Are narc abuse blogs a wake up call for some NPDs?

empty_mirror_by_dred8667

I’ve sometimes been critical of ACON bloggers who seem trapped in hatred and over-the-top narc-bashing, but that’s because I think of hatred as a dangerous emotion that eventually hurts its bearer (and I think can even turn the victim narcissistic themselves), not because narcissists don’t deserve the vitriol (even though admittedly I have some empathy for ego-dystonic, low-spectrum narcissists, who are pretty rare).

Besides the obvious benefits of such blogs that preach No Contact and have probably saved a lot of victims’ sanity as well as lives, there’s another, unintentional advantage of ACON blogs that harshly call out narcissists and the things they do.

Sometimes I get emails from lower spectrum, ego-dystonic NPD’s who want to change or have been shocked into self-awareness by reading the victim blogs.   I got one such email from a recently diagnosed NPD.   I won’t post the whole thing because it was long, but there was this:

I didn’t even know what NPD was until my diagnosis, but since then I’ve been reading lot about it on some of the victim boards.  Am I really like that?  I hate to think that’s what I’m really like.  I always thought I was a person who cared about others and has lots of empathy, I never thought I was manipulative or god forbid, an abuser.   I don’t know…I think it’s true though.  I don’t know why I couldn’t see these things about myself before.   I always did wonder why people said I was so selfish. Why my relationships always fail. Why I get fired from all my jobs.  Why I can never finish anything.  Why people avoid me.  Why I’m always so angry and depressed.  But I can see why now, kind of.  It’s horrifying.  I never thought I was evil but my readings on these boards have made me realize how badly I treated my friends and my family, and my coworkers, and so many other people.  I hate the idea I treated people like that.  It’s like looking at myself in the mirror for the first time and seeing how ugly I really am.   How was I so deluded?  I am very depressed over this.   I need to get rid of this.  I don’t want to be this way anymore…

I don’t know how many narcissists read the victim blogs, but probably quite a few.  Most narcissists–especially malignant ones–are probably secretly pleased that they have so much power and control over their victims, and that might be why you don’t see many of them fighting against the stigma, the way BPDs do.   Malignant narcs LIKE the stigma because it makes them seem big and bad and dangerous, which is how they want to be seen.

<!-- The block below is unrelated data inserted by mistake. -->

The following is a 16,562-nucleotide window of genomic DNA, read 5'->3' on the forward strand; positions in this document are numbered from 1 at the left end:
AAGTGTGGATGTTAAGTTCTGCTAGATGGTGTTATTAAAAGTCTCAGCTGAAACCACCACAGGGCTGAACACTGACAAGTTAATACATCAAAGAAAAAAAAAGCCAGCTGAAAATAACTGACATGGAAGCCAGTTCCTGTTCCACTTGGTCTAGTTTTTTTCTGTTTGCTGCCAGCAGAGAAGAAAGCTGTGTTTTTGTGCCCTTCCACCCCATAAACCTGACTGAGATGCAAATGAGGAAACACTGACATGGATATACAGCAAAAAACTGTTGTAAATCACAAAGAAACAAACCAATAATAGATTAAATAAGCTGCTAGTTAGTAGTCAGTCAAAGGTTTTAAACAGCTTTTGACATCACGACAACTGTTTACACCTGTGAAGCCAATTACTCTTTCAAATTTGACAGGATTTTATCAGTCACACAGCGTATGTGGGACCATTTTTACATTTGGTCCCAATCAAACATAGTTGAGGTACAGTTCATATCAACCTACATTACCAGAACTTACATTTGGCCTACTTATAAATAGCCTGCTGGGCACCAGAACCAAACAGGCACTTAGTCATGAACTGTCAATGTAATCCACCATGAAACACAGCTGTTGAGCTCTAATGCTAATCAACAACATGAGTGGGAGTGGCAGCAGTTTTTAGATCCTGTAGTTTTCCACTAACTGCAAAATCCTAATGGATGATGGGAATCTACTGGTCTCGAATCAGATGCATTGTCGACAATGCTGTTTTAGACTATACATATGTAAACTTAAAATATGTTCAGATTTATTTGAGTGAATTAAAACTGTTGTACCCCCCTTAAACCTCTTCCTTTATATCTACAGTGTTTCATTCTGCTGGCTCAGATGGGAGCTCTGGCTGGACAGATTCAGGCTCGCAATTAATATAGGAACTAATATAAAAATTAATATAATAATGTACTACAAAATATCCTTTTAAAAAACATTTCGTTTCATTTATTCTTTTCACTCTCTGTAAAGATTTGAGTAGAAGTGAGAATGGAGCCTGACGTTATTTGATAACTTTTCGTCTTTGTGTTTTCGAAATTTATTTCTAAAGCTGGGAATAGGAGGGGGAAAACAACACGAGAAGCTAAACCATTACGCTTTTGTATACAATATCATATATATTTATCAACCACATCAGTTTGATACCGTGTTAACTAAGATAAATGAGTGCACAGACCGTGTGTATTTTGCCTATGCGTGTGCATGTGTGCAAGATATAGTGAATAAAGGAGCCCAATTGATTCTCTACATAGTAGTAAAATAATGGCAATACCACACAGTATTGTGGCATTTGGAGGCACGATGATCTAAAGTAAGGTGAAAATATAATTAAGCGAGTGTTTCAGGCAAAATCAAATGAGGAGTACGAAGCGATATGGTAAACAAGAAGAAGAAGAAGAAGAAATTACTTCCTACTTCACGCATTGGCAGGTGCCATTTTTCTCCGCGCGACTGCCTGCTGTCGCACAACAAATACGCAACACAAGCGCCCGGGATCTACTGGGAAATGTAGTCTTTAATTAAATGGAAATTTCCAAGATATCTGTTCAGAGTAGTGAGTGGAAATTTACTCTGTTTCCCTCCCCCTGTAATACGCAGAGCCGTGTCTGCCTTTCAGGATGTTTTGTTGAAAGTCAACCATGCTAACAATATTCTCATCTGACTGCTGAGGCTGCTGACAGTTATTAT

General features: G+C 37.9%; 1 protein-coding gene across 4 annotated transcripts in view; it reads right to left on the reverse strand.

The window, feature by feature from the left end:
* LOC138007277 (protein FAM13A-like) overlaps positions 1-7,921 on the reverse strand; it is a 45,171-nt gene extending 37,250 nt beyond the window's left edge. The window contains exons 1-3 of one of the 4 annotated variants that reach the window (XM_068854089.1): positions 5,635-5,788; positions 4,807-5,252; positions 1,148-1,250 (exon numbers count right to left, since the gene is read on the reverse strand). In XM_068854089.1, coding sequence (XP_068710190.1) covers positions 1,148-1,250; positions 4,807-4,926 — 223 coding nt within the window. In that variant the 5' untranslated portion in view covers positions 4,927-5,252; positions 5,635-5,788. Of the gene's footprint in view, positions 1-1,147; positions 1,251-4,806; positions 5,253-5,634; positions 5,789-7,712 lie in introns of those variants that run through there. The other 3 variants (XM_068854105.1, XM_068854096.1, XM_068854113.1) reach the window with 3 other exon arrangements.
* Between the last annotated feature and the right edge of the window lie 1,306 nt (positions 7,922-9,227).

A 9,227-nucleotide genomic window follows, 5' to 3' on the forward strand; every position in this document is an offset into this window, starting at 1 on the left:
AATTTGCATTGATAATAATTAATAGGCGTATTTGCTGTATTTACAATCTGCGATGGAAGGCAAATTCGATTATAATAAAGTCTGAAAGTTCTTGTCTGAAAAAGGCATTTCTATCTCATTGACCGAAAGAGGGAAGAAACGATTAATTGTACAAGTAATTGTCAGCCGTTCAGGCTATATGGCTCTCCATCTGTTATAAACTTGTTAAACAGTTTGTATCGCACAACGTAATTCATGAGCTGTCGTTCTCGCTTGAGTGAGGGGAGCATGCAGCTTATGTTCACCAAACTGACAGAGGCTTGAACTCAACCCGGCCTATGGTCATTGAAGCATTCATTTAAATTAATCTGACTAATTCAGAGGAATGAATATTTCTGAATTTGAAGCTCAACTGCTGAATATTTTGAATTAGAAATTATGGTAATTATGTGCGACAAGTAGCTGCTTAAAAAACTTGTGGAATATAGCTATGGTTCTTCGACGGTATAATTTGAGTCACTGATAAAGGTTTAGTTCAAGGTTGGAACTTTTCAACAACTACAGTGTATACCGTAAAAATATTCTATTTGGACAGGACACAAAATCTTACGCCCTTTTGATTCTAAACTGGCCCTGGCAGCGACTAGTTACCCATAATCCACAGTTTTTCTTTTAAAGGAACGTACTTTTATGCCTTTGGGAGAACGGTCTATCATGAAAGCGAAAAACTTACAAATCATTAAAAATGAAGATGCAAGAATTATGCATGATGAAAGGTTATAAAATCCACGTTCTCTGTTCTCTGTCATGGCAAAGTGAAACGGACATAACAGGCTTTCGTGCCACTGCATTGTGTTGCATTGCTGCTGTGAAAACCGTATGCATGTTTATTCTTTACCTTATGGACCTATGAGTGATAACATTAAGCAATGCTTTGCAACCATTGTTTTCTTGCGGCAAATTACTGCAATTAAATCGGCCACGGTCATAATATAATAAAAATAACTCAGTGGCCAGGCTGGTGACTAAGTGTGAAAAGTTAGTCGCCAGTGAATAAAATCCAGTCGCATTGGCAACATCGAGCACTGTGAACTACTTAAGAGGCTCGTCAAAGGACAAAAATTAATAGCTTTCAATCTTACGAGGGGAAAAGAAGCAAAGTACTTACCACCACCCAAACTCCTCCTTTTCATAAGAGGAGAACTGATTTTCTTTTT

But for narcissists who had no self-awareness before, perhaps reading these blogs is a sort of wake up call, like a mirror being shoved in their face.   Of course, some like what they see and it’s a kind of validation, but a few do not.   The ones who are shocked and dismayed by the image being reflected back at them might even, like the person I quoted above, begin to take steps necessary to change their behaviors.

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About luckyotter

Recovering from BPD and C-PTSD due to narcissistic abuse from childhood. Married to a sociopath for 20 years. Proud INFJ, Enneagram type 4w5. Animal lover, music lover, cat mom, unapologetic geek, fan of the absurd, progressive Catholic, mom to 2, mental illness stigma activist, anti-Trumper. #RESISTANCE
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13 Responses to Are narc abuse blogs a wake up call for some NPDs?

  1. rubycommenting says:

    So they read our blogs? Thanks for telling us that. It’s like we ‘re not only helping each other but maybe some of them as well like the guy you quoted above. How enlightening. My blog is so new I’m going to have to be careful that I don’t become too angry because then the blog loses its objectivity.

    Liked by 1 person

    • I know for sure that “my narcs” read mine. 😛 They’ve shown no signs of repentance, however–just the opposite. It would be nice to know some narcissists don’t *want* to be that way.

      Liked by 2 people

      • luckyotter says:

        I know my family reads my blog. I’ve gotten sort of used to the idea of that, but since they never say anything, I can kind of pretend they don’t and just go about my business. It does inhibit me some though, which sucks.

        Liked by 1 person

  2. katiesdream2004 says: